Fiction - Let's talk about sex

Too Beautiful for You

Rod Liddle <em>Century, 261pp, £12.99</em>

ISBN 1844133788

In a recent column in the Times, Rod Liddle, the former editor of the Today programme, criticised British novelists for failing to write convincingly about sex. "When it comes to . . . sex," he wrote, "our novelists usually slam shut the bedroom door." Or, he continued, if they leave it "slightly ajar, they suddenly stop being serious writers and turn, instead, into a strange, but very British, alloy of Frank Spencer and Sid James".

Just a few weeks after writing this, Liddle published a collection of short stories, all of them set in south London. Not surprisingly, they are all about sex.

Liddle doesn't leave the bedroom door ajar so much as fling it wide open. Nothing seems so squalid or disgusting that it must be excluded from his gaze. He revels in the muckiness and embarrassment of sex - bodily fluids of all descriptions feature prominently and semen, in particular, holds considerable fascination. Most of his sex scenes conclude with references to the "lagoon" of sperm on the bed or the "damp" taxi ride home.

Despite this being his first work of fiction, Liddle's frankness has already prompted some commentators to compare him to the celebrated French novelist Michel Houellebecq. But the two writers approach sex very differently. Houellebecq is a cool, detached observer who writes about sex with the air of a naturalist studying chimpanzees. The sex scenes in his novels are entirely devoid of embarrassment or awkwardness, and this is why some critics have labelled his writing pornographic. The sex in Too Beautiful for You, by contrast, is often extremely embarrassing - both for the participants and for the reader.

The stories in Too Beautiful for You (the title of which surely derives from the French director Bertrand Blier's 1989 sex comedy, Trop Belle pour Toi) are set among the pubs and bedsits of south London. This might seem an odd choice, given that Liddle lives in Wiltshire, but he was born in south London and the setting suits his thematic purposes. The lives of his characters are of a piece with south London's rather seedy image; their dominant characteristics are despair, hypocrisy and petty opportunism. However, the stories themselves are not at all depressing. As readers of his newspaper columns will know, Liddle is incapable of being downbeat or despairing. Just as he delights in the muckiness of sex, so he takes a perverse pleasure in describing the mess his characters make of their lives.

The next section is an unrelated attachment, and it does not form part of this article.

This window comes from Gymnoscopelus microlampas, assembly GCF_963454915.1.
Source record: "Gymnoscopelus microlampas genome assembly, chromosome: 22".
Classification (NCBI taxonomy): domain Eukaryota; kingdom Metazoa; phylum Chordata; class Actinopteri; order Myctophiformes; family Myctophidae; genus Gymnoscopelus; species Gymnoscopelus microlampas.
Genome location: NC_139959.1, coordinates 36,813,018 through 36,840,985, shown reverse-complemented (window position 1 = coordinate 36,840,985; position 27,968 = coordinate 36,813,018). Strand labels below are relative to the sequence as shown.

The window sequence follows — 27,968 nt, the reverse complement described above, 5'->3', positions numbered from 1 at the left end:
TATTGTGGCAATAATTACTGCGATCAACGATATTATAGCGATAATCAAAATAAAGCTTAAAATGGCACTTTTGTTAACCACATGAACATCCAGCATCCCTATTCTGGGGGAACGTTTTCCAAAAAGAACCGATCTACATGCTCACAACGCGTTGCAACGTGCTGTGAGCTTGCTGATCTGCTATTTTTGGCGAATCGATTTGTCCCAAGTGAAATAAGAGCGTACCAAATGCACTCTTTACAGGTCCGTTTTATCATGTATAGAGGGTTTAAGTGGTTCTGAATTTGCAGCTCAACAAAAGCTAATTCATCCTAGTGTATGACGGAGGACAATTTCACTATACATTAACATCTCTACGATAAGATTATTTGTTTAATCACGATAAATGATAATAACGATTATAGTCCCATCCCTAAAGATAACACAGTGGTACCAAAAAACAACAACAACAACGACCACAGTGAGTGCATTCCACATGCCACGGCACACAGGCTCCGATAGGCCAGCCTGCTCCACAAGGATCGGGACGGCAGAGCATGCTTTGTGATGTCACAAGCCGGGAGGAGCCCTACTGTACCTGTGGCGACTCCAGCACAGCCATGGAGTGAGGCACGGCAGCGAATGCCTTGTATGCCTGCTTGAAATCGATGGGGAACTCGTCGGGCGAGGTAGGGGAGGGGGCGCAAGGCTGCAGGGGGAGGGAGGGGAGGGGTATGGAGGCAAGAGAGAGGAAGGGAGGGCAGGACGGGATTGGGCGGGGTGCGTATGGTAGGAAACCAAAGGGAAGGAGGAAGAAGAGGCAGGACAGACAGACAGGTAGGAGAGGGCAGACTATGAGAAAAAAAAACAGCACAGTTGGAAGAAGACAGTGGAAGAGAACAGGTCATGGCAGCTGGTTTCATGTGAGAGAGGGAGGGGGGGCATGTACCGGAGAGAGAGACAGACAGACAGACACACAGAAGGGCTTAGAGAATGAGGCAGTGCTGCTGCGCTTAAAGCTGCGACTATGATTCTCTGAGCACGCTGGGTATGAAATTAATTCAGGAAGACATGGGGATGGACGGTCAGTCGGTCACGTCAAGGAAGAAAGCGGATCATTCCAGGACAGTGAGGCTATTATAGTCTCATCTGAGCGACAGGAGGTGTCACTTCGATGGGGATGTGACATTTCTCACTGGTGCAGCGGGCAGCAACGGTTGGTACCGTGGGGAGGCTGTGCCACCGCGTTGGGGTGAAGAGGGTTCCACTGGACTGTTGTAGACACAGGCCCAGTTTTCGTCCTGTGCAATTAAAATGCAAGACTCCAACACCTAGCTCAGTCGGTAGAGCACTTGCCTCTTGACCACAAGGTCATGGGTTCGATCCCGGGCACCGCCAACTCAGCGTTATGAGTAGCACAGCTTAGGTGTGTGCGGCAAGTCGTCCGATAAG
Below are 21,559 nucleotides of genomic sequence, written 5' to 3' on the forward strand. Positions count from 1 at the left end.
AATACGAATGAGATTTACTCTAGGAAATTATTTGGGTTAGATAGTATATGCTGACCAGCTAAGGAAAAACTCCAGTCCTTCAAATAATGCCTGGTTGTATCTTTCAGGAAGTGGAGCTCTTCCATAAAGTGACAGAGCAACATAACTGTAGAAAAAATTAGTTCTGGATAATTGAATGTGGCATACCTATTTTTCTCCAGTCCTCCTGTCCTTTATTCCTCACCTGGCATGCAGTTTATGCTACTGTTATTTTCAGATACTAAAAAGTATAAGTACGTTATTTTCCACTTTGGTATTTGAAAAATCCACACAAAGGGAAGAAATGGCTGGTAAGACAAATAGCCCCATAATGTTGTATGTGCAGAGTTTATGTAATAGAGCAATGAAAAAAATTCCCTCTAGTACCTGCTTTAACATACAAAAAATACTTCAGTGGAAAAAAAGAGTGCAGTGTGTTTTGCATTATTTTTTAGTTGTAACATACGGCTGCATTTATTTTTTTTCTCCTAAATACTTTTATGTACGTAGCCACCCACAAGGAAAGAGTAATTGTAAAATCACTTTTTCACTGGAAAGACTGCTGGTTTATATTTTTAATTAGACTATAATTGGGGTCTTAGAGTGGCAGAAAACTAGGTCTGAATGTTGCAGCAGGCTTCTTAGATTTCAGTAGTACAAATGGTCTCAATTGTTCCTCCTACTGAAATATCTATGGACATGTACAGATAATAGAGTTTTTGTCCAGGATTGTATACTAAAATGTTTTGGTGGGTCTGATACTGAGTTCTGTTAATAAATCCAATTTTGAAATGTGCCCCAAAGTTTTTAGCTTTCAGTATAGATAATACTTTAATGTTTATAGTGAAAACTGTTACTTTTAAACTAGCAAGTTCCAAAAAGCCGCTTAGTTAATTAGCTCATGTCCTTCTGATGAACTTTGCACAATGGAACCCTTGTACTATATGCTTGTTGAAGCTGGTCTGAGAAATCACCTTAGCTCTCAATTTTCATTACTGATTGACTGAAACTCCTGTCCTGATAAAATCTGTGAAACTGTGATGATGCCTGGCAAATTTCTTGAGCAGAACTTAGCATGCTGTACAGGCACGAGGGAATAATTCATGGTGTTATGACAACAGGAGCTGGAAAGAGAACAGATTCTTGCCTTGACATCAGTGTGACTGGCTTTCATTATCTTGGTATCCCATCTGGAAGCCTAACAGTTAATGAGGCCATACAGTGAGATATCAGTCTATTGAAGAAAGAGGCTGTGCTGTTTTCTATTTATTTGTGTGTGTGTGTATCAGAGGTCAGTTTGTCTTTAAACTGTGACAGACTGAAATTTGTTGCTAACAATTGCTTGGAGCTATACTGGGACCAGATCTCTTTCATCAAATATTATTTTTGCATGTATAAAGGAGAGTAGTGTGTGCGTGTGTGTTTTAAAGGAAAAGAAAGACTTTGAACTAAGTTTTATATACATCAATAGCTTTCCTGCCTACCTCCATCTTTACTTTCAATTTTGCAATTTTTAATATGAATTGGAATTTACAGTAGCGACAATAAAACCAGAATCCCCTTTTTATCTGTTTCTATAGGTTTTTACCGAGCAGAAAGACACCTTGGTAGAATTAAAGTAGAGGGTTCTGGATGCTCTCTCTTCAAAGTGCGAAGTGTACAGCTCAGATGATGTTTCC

The best stories in the collection are those that rely on some comic inversion or surreal conjunction of ideas (again, these are familiar tropes from Liddle's journalism). In "The Lost Honour of Engin Hassan", Liddle's protagonist is a suicide bomber who is so bad at what he does that he ends up becoming a minor celebrity, appearing on Parkinson and various other television chat shows.

In one example of his ineptitude, he attempts to blow up a Jewish art gallery with a packet of fish. Finally, his former al-Qaeda accomplices track him down, leading to a hilarious showdown in his hotel bedroom. The collision of militant Islam with western celebrity culture is a clever conceit and results in some penetrating insights.

Liddle is less successful when he abandons pastiche and strives for something more literary. The longest story in the book is narrated by an extraordinarily lazy and dysfunctional single mother in her twenties who hangs around with a gang of similarly lackadaisical south Londoners. It opens with her getting drunk and sleeping with a Romanian asylum-seeker who, it eventually transpires, is one of Ceausescu's former henchmen. The story has some nice surreal touches (including a funny scene involving a nightclub full of sheep) and the extreme lassitude of the narrator is amusing (she reveals, for instance, that she only ended up giving birth to her son because she forgot to have an abortion). But the story is too long by 20 pages or so, and her implausible immaturity becomes frustrating in the end; at times she seems little more than a vehicle for Liddle's humour.

Despite his liking for French and American authors, Liddle is a quintessentially British writer. It is true that he manages to avoid the coyness of many of his fellow countrymen - but these stories are nevertheless firmly rooted in the tradition of British sex comedy. Still, it is impressive that he has been brave enough to leave the rarified heights of the BBC and slum it for a while down in sarf London. Let's just hope that he doesn't climb back up too soon.

William Skidelsky is the NS deputy books and arts editor

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